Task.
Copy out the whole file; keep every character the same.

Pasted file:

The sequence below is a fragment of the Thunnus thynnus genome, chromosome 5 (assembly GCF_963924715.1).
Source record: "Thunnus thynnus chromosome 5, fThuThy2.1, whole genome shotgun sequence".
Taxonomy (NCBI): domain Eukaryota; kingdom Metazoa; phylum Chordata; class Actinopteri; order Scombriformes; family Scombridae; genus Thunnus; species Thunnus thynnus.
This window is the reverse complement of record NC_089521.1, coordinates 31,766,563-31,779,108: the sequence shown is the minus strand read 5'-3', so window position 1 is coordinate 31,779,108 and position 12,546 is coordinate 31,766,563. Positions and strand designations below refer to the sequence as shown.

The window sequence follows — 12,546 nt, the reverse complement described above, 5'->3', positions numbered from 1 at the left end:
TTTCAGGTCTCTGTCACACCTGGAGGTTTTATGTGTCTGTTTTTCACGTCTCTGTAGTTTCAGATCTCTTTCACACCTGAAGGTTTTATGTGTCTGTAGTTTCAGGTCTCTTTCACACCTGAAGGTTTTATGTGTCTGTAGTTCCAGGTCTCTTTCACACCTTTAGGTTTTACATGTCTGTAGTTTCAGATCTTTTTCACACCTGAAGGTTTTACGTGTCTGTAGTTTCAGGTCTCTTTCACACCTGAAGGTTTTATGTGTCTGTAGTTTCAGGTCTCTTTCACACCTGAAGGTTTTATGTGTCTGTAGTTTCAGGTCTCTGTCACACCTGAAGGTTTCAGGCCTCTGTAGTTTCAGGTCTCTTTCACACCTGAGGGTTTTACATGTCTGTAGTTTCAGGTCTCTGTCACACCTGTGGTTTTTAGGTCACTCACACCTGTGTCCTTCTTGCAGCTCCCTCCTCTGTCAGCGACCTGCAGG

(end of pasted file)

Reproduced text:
The sequence below is a fragment of the Thunnus thynnus genome, chromosome 5 (assembly GCF_963924715.1).
Source record: "Thunnus thynnus chromosome 5, fThuThy2.1, whole genome shotgun sequence".
Taxonomy (NCBI): domain Eukaryota; kingdom Metazoa; phylum Chordata; class Actinopteri; order Scombriformes; family Scombridae; genus Thunnus; species Thunnus thynnus.
This window is the reverse complement of record NC_089521.1, coordinates 31,766,563-31,779,108: the sequence shown is the minus strand read 5'-3', so window position 1 is coordinate 31,779,108 and position 12,546 is coordinate 31,766,563. Positions and strand designations below refer to the sequence as shown.

The window sequence follows — 12,546 nt, the reverse complement described above, 5'->3', positions numbered from 1 at the left end:
TTTCAGGTCTCTGTCACACCTGGAGGTTTTATGTGTCTGTTTTTCACGTCTCTGTAGTTTCAGATCTCTTTCACACCTGAAGGTTTTATGTGTCTGTAGTTTCAGGTCTCTTTCACACCTGAAGGTTTTATGTGTCTGTAGTTCCAGGTCTCTTTCACACCTTTAGGTTTTACATGTCTGTAGTTTCAGATCTTTTTCACACCTGAAGGTTTTACGTGTCTGTAGTTTCAGGTCTCTTTCACACCTGAAGGTTTTATGTGTCTGTAGTTTCAGGTCTCTTTCACACCTGAAGGTTTTATGTGTCTGTAGTTTCAGGTCTCTGTCACACCTGAAGGTTTCAGGCCTCTGTAGTTTCAGGTCTCTTTCACACCTGAGGGTTTTACATGTCTGTAGTTTCAGGTCTCTGTCACACCTGTGGTTTTTAGGTCACTCACACCTGTGTCCTTCTTGCAGCTCCCTCCTCTGTCAGCGACCTGCAGG